These economic facts combine to ask us: ’Is progress still possible?’ For society, it’s a big question. If we lose faith in our collective story of economic progress, do we become less tolerant of one another and more divisive? The theory is that if we start believing that the pie won’t get any bigger than it is today (and might even start shrinking!), then social solidarity comes under strain. We become hostile to the idea of sharing and more focussed on making sure that we eat our fill first. Sounds a lot like our present-day trade and immigration debates.
It’s Politics, Stupid
Political scientists chart our drift into unfamiliar political territory. In the U.S., spending money now counts as constitutionally protected speech. Too much money in politics means that politicians need the support of big finance or big business or billionaire egos to get re-elected—as much as, or more than, the support of voters. That legislative capture, combined with the offshoring and automation of the old industrial economy, is leading to the postindustrial collapse of union power and labour movements. The consolidation of local media into big, sometimes foreign-owned, conglomerates has led to the vanishing of working-class, street-level issues from the public eye. Is it any wonder that trust in public institutions is plummeting across the advanced democracies, or that China’s alternative model shines brighter by the year to emerging economies and the strongmen who lead them?
These political facts combine to ask us: ‘Does democracy still work?’ Is ‘one person, one vote’ a promise or a lie? We see these doubts being voiced, forcefully, across the advanced democracies.
It’s Social Change, Stupid
Sociologists chronicle our recent expeditions beyond the boundaries of all known social experience. ‘Liberal democracy’ is leading us toward tipping points that challenge our commitment to liberalism—perhaps more seriously than at any time since the French Revolution or the U.S. Civil War. In North America, the aging of immigrant populations of European ancestry, alongside annual inflows plus higher birthrates from today’s non-European migrants, is slowly shifting demographic facts. Dominant racial, ethnic and religious groups are losing their grip on cultural primacy. On cue, culture wars are breaking out, over gay marriage, feminism, religion, guns. The core tenet of liberalism—that, however compelling our tribal instincts may be, rationally we know that we all share in a universal humanity—now sounds naïve in the same societies that once trumpeted it.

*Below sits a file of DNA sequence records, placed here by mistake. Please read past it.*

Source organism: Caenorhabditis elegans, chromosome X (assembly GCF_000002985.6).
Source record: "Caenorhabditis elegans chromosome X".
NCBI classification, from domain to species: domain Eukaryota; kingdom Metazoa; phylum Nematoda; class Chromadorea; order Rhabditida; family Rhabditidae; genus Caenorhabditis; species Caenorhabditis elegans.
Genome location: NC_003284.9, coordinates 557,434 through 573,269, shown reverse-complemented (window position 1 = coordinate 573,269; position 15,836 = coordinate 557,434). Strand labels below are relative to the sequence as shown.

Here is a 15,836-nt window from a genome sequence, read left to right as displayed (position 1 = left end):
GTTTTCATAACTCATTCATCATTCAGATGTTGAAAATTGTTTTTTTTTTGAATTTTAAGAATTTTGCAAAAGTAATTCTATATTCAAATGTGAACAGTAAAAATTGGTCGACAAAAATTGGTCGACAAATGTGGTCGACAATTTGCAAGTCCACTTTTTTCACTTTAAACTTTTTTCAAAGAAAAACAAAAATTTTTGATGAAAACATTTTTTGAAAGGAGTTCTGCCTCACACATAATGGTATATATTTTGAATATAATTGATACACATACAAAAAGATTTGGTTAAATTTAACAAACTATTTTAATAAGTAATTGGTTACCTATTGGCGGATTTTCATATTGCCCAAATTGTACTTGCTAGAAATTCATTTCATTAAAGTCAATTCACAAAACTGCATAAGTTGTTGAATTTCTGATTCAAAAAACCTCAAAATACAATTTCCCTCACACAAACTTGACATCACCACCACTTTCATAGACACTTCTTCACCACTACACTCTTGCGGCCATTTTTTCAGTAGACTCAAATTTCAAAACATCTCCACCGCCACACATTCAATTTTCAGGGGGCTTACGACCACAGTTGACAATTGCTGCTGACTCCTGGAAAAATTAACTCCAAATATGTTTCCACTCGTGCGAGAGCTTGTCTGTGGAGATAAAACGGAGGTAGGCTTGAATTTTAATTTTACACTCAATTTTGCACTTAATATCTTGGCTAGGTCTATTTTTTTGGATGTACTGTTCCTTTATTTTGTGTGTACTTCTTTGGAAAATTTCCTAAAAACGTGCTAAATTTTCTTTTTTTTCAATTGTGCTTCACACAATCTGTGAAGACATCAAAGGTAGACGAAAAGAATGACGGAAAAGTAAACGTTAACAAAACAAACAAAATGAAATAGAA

These social trends together beg the big question: ‘Who owns the future?’ And we see this question being fought over within every advanced democracy.
It’s Technology, Stupid
Media theorists are mapping our journey into the technological unknown. Our present institutions and habits of democracy developed within a culture of print media. They developed in an ‘Age of Reason’, when truth was no longer jealously guarded by Church and State, but instead was made accessible to every man (not women, back then) with the ability to read. Rational thought is the unique human capacity that separates civilization from the state of nature, and it is the justification for giving you and me a vote, and for protecting the ‘public sphere’ with rights to speak, to publish and to assemble. This idealized view of democracy formed the basis for a system of government that worked, somewhat—at least, better than the alternatives.
But now, with social media, big data and smart algorithms, we have shattered the public sphere into a billion individual shards of glass. No ‘national conversation’ connects us anymore, yet all of us, with our own shard of glass, can poke our neighbor’s eye. Can discourse still be rational in a medium where the audience to the lie can easily outnumber the audience to the truth? Is ‘popular sovereignty’ still possible in a medium that easily admits foreign interference?
In short, ‘Is democratic discourse still viable?’ It’s the unsettling question that lurks inside all our smartphones.